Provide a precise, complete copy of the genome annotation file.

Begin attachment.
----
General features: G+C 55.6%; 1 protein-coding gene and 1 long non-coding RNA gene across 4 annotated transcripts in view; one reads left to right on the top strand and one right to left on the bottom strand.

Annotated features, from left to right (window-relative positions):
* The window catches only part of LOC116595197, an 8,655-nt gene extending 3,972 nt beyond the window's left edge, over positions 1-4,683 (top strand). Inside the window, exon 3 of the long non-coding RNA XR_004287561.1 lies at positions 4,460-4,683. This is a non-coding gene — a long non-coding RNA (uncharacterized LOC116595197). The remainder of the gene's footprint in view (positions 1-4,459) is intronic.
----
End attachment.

General features: G+C 55.6%; 1 protein-coding gene and 1 long non-coding RNA gene across 4 annotated transcripts in view; one reads left to right on the top strand and one right to left on the bottom strand.

Annotated features, from left to right (window-relative positions):
* The window catches only part of LOC116595197, an 8,655-nt gene extending 3,972 nt beyond the window's left edge, over positions 1-4,683 (top strand). Inside the window, exon 3 of the long non-coding RNA XR_004287561.1 lies at positions 4,460-4,683. This is a non-coding gene — a long non-coding RNA (uncharacterized LOC116595197). The remainder of the gene's footprint in view (positions 1-4,459) is intronic.